by Paul Bianchina, Inman News
Q: I have a shower in my master bath that has had low pressure since we built the home five years ago. I’ve taken the head off and the pressure is still weak. All the other water sources in the house have very good pressure. A friend mentioned that the cartridge could be the culprit. Does that sound right? Is it hard to replace? I’m pretty handy and have fixed a bunch of stuff in previous homes.
A: If you have good pressure everywhere else, then I would agree with your friend that the cartridge is probably the problem. Since it’s been doing this since the house was new, it probably has a small piece of dirt, solder or other debris in it. Changing the cartridge is not difficult, although the exact procedure will vary between faucets and manufacturers.
First, shut off the water supply. Since it’s unlikely that you would have individual shutoffs for the shower alone, you’ll need to shut off the main supply to the entire house.
To remove the old cartridge, pop the plastic cap off the center of the handle to access the screw underneath. Remove the screw, and remove the handle. Behind that is a trim plate — remove the screws and remove the plate. That should give you access to the cartridge, with will be held in place with screws or a threaded ring.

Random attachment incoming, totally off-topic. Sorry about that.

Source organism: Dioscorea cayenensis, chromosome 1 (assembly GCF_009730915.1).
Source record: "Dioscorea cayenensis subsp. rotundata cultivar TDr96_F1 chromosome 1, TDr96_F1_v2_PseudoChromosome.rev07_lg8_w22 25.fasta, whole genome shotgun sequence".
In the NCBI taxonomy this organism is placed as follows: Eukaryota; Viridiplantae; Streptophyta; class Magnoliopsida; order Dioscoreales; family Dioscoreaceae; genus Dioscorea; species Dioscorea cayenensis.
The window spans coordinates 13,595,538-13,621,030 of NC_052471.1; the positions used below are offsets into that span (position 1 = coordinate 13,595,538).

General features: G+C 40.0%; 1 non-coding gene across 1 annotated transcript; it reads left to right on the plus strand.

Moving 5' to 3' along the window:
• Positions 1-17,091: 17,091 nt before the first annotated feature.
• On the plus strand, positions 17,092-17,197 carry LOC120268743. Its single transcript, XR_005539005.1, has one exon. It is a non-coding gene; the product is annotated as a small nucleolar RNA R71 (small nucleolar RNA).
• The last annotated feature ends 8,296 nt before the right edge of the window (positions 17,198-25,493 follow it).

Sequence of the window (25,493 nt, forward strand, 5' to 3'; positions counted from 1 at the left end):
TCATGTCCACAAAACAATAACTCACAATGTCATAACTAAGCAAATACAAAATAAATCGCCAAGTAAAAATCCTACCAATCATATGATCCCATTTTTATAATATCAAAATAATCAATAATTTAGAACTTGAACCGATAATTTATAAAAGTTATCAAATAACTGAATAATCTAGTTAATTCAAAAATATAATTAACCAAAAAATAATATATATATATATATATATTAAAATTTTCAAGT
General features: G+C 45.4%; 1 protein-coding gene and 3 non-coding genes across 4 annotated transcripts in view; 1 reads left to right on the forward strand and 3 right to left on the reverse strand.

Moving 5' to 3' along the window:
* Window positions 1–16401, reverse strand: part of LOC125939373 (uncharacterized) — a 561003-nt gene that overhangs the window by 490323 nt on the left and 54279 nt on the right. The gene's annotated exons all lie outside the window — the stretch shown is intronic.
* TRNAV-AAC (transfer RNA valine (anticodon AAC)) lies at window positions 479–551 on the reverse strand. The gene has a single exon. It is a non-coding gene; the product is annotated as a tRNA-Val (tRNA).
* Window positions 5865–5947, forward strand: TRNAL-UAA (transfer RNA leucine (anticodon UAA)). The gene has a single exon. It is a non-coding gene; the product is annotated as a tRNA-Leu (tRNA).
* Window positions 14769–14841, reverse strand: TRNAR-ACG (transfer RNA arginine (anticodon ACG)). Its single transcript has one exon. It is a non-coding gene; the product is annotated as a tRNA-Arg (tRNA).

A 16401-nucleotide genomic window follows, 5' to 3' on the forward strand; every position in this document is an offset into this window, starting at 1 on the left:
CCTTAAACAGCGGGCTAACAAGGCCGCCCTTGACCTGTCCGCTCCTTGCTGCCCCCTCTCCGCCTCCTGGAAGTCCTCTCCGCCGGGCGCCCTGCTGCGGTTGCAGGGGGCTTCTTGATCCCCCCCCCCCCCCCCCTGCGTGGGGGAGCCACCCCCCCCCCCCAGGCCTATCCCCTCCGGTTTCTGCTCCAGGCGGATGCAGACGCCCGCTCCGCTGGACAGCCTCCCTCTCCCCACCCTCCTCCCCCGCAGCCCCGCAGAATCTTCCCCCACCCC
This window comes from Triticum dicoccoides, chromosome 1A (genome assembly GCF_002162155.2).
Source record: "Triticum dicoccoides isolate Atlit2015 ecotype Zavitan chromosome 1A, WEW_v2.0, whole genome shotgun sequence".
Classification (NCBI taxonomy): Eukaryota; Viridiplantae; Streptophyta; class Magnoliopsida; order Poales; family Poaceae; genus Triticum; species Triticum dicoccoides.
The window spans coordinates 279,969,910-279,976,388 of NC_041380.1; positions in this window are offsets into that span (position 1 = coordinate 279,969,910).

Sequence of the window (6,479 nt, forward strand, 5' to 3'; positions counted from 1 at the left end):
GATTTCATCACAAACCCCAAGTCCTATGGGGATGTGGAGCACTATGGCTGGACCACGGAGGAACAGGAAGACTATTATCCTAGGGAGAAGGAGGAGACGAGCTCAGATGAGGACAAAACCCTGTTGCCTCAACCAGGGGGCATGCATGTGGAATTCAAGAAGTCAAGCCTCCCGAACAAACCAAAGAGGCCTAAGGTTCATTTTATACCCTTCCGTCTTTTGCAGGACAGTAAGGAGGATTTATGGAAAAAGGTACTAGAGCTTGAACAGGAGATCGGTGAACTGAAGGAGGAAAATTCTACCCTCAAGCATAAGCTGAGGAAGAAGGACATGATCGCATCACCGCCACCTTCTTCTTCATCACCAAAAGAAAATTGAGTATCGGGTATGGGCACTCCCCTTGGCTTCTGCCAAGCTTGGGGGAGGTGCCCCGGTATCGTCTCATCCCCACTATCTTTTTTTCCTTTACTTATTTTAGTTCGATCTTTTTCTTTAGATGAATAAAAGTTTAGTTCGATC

Take the old cartridge to any retailer of plumbing supplies, and they can fix you up with a new one. Complete reinstallation instructions will be included with the new unit. Incidentally, you can also buy repair parts to rebuild the existing cartridge, but I would recommend spending a little extra and simply replacing the entire cartridge unit.
Before installing the new cartridge, I would recommend flushing the valve to be sure you’ve removed all the debris inside. With the cartridge still out, have someone slowly turn the water back on. Don’t turn it all the way back on, because that will generate quite a stream. Watch the water as it comes back on, and you should see a strong, steady flow begin. Assuming it does, have your helper shut the water right back off again, then proceed with the cartridge replacement.
If the cartridge replacement doesn’t fix the problem, then you could have some type of obstruction in the water lines leading to the shower. In that case, I would recommend having a good plumber come and take a look — if possible, use the same person who plumbed the house originally, since they’ll know right where to look.